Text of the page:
28 Jacob did so. He finished the bridal week for the one, and then Laban gave him his daughter Rachel as a wife. 29 Laban assigned his maidservant Bilhah to his daughter Rachel as her maidservant. 30 Jacob then consummated his marriage with Rachel also, and he loved her more than Leah. Thus he served Laban another seven years.

Jacob’s Children.[n] 31 When the Lord saw that Leah was unloved, he made her fruitful, while Rachel was barren. 32 Leah conceived and bore a son, and she named him Reuben;[o] for she said, “It means, ‘The Lord saw my misery; surely now my husband will love me.’” 33 She conceived again and bore a son, and said, “It means, ‘The Lord heard that I was unloved,’ and therefore he has given me this one also”; so she named him Simeon.[p] 34 Again she conceived and bore a son, and she said, “Now at last my husband will become attached to me, since I have now borne him three sons”; that is why she named him Levi.[q] 35 Once more she conceived and bore a son, and she said, “This time I will give thanks to the Lord”; therefore she named him Judah.[r] Then she stopped bearing children.

Footnotes:

  1. 28:1–9 A glimpse of Rebekah’s shrewdness is provided by 27:42–28:2. She is aware of Esau’s murderous plot against Jacob (27:42–45) but realizes the episode of the stolen blessing is still painful to Isaac; she therefore uses another motive to persuade Isaac to send Jacob away—he must marry within the family (endogamy), unlike Esau. Esau, unreflective as usual, realizes too late he also should marry within the family but, significantly, marries from Abraham’s rejected line. At this point in the story, Jacob (and his mother) have taken the blessing for themselves. Their actions have put Jacob in a precarious position: he must flee the land because of his brother’s murderous intent and find a wife in a far country. One might ask how God’s blessing can be given to such an unworthy schemer. There is a biblical pattern of preferring the younger brother or sister over the older—Isaac over Ishmael, Jacob over Esau, Rachel over Leah, Joseph over his older brothers, Ephraim over Manasseh (Gn 48:14), David over his older brothers.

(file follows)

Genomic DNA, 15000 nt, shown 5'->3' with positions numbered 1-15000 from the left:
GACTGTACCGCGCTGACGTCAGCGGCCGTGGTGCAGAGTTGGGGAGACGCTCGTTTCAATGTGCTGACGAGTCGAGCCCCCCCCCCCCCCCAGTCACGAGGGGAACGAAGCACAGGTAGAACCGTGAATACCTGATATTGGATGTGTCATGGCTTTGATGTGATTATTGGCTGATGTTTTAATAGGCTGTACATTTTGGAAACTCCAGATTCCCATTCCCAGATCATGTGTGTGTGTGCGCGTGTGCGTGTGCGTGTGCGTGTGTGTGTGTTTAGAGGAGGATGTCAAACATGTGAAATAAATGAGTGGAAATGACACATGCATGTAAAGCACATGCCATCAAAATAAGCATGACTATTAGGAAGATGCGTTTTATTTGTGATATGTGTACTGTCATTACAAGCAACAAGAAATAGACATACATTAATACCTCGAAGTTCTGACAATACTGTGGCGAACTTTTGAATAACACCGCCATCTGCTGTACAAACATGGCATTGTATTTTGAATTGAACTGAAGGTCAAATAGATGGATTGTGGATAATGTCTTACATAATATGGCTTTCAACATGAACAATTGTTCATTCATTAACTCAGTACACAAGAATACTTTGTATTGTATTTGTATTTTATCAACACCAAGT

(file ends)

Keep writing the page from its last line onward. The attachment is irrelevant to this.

2. 28:10–22 As Jacob is leaving the land on his way to an uncertain future in Paddan-aram, God appears to him at a sacred place that Jacob had visited only to take a night’s rest. Jacob’s unawareness of the holiness of the place underscores the graciousness of the gift. On his return to Canaan, he will again encounter a divine visitor in the form of the mysterious attacker (32:23–33) and, after his return and reconciliation with Esau, he will again go to Bethel (35:1–15).
  3. 28:11 Place: the Hebrew word is often used specifically of a sacred site. The ambiguous word “place” is used here, for the text emphasizes that Jacob has no idea the place he has come upon is sacred; only when he wakes up does he realize it is sacred. The place was Bethel (v. 19), a sacred site as early as the time of Abraham (12:8).